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Mixed income housing for sustainable cities is the way to go

Mixed income housing for sustainable cities is the way to go

Mixed income housing for sustainable cities is the way to go

By Edward West Time of article published 33m ago

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CAPE TOWN – City administrations the world over were too competitive with one another and should work together more, as they have similar sustainability problems, Coen van Oostrum, chief executive of international real estate development group EDGE, said at the World Economic Forum’s annual conference yesterday.

He said in an online panel discussion about cities in a post-Covd-19 future, that many cities tended to be too experimental, which sometimes made it difficult for international real estate developers to operate considering the various property development models.

He said a “huge” change for the sustainability of property development, in terms of the problem where many cities were becoming unaffordable to live in, was a recent policy change in Berlin, Germany, which stipulated that no landlord could charge more rent than a specified amount.

Van Oostrum said the outcome of this policy still had to be ascertained, but many policymakers around the world were now considering this proposal for their own cities, he said.

Quantela chief executive Sridar Gadhi said almost 1 billion people were living in informal settlements around the world, and in many cities where land prices had escalated well beyond income growth, housing had become unaffordable for even the middle classes.

Quantela is an international provider of smart urban automation systems.

Gadhi said wellfunctioning health and housing systems would become a basis for sustainable city development in the future, and innovative ways were being found to counter the negative effects of gentrification, such as in land allocation processes, and in zoning legislation requirements.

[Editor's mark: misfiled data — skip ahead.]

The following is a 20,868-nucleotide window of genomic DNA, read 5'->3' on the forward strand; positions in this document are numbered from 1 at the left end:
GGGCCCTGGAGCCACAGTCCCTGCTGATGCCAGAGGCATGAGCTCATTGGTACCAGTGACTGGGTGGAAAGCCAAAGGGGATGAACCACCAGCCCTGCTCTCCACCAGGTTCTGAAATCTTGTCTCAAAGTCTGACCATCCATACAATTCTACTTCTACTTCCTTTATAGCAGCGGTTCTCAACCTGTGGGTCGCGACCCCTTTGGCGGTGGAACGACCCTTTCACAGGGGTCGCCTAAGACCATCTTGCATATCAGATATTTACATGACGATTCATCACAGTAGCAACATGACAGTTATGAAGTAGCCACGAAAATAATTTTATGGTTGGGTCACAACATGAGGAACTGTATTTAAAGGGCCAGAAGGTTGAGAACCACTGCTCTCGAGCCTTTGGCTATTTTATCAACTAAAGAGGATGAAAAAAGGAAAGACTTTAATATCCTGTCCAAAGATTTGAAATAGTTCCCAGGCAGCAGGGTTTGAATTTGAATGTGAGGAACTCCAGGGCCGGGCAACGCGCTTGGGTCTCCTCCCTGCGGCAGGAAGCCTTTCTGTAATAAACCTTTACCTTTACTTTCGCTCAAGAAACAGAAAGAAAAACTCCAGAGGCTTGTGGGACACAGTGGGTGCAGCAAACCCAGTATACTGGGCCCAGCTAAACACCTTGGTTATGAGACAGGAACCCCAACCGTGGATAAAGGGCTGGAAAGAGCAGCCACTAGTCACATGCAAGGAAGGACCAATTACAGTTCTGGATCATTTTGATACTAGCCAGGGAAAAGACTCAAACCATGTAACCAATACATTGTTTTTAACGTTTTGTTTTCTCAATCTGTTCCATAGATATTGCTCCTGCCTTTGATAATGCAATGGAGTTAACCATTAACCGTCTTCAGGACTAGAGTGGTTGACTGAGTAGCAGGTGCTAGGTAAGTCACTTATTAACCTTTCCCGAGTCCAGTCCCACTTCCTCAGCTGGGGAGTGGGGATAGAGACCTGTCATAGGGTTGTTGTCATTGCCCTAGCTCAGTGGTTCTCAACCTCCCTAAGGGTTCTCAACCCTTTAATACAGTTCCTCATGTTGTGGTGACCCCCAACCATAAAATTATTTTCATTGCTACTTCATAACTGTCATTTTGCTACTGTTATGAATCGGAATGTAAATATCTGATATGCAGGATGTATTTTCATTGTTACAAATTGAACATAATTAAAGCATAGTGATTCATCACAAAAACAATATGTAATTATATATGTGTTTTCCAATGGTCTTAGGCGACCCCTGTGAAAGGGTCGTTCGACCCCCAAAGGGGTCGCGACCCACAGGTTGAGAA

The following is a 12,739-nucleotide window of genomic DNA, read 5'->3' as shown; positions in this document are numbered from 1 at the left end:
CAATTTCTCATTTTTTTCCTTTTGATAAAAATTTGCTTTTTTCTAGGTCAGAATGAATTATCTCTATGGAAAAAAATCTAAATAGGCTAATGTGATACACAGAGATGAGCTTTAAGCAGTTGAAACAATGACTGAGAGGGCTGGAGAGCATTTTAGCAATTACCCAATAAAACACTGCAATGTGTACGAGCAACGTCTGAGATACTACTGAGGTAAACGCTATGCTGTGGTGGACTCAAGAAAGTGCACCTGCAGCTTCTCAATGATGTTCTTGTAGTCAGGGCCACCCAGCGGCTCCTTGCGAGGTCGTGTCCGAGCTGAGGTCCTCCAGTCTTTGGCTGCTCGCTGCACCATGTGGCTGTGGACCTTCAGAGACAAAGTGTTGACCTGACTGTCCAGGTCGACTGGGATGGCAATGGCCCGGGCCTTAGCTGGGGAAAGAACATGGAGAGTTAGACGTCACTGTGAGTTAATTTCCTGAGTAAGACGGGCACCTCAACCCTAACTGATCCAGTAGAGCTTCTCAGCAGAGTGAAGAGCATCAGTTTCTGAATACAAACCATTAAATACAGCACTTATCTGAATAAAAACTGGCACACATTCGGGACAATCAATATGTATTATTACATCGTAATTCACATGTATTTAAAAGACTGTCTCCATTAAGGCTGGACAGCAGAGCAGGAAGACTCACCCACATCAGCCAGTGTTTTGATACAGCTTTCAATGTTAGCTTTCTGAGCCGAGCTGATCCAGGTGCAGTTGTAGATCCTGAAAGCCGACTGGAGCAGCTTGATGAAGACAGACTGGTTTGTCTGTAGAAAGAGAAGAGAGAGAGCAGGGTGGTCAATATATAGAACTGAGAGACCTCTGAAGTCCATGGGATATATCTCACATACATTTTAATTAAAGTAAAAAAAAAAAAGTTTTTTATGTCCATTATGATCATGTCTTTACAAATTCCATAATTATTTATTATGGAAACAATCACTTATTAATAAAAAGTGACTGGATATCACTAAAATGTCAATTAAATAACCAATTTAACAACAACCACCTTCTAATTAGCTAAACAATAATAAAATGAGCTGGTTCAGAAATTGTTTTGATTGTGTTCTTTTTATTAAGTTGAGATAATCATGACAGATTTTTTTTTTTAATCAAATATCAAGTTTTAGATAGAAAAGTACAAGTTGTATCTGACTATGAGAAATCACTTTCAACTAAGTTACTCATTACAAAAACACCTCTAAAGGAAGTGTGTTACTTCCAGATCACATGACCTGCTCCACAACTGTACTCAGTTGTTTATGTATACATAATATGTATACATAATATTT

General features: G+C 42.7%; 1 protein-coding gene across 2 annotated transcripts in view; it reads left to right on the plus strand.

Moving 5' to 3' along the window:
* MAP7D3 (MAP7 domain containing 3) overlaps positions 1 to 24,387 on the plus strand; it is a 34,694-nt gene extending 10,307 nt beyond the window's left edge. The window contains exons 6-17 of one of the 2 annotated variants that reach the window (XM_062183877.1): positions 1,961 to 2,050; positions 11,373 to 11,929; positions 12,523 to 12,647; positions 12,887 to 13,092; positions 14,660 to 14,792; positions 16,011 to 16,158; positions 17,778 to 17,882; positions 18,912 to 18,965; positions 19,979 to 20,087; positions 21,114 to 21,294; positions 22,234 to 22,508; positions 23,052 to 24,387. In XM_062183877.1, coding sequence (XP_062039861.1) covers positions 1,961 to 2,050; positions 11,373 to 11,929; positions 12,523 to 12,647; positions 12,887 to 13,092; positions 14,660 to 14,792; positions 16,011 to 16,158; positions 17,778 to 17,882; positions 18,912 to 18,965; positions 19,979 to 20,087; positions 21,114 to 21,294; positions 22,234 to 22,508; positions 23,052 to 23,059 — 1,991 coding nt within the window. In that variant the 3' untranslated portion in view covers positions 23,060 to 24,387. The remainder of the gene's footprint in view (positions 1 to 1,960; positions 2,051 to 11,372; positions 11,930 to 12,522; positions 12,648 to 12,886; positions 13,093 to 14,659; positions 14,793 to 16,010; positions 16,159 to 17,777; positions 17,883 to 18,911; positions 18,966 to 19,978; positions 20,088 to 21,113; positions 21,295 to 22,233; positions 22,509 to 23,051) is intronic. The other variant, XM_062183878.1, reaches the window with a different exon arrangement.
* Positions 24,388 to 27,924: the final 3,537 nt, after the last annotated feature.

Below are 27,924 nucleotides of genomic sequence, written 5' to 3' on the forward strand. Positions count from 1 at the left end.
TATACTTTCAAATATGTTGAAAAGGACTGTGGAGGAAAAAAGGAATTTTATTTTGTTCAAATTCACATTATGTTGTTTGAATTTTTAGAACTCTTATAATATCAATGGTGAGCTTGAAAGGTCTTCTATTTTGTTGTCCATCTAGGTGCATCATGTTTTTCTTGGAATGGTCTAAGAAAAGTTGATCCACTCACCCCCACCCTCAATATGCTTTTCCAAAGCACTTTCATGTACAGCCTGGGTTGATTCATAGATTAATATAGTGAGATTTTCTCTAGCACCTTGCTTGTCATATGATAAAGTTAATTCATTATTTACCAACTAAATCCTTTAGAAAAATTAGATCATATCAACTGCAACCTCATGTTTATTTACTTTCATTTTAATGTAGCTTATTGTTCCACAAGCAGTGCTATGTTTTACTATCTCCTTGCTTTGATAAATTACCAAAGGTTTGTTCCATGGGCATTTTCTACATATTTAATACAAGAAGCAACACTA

Jan Vapaavuori, mayor of Helsinki, Finland, agreed with Gadhi in that one way to address sustainability in cities was through the mixed income housing development model, as this was a model that had been successful in many Nordic cities over the past 30-40 years and it had created some cities where there were no “bad neighbourhoods”.

Gadhi said the Covid pandemic had accelerated existing problems in cities. Cities were already facing challenges relating to the digital divide, with approximately 50 percent of people on the planet not having access to electricity or the internet.

He said before Covid-19, most cities had smart command centres that monitored, for instance, crime and traffic in urban areas. Through the pandemic, Quantela had helped many cities to convert these smart command centres into Covid-19 war rooms.

He said urban technology had improved considerably in recent years and he expected that the further development of these centres in future would improve the sustainability of cities by helping to curb crime, improve traffic flow, provide data services and other information as well as monitor pollution.

Vapaavuori said the pandemic showed that cities with good health care and other infrastructure systems and data collection services, had done well through the pandemic.

Cities with “reliable, predictable and functional” services had managed the pandemic crisis better than cities without these characteristics.

The pandemic had also shown that cities had a better chance to deal with crisis through partnerships with the private sector, he said.

Van Oostrum said the jury was still out on the future of offices post Covid-19. In March last year it seemed as if everybody was happy to leave their offices for good and work at home, but this view had changed since then.

He said the office market was at a crossroads. He expected that steps to make buildings, which make up 30-40 percent of harmful emissions, more environmentally friendly, would accelerate post the pandemic, as would moves to make them more healthy for staff.

He said employers were going to have to make it safe and enjoyable for employees to return to their offices.

He said policymakers were increasingly adopting a “carrot and stick” approach to the development of sustainable environmentally-friendly buildings, wherein the landlord would get rewarded for changing a building to become more environmentally friendly, and also would be penalised for not doing so.


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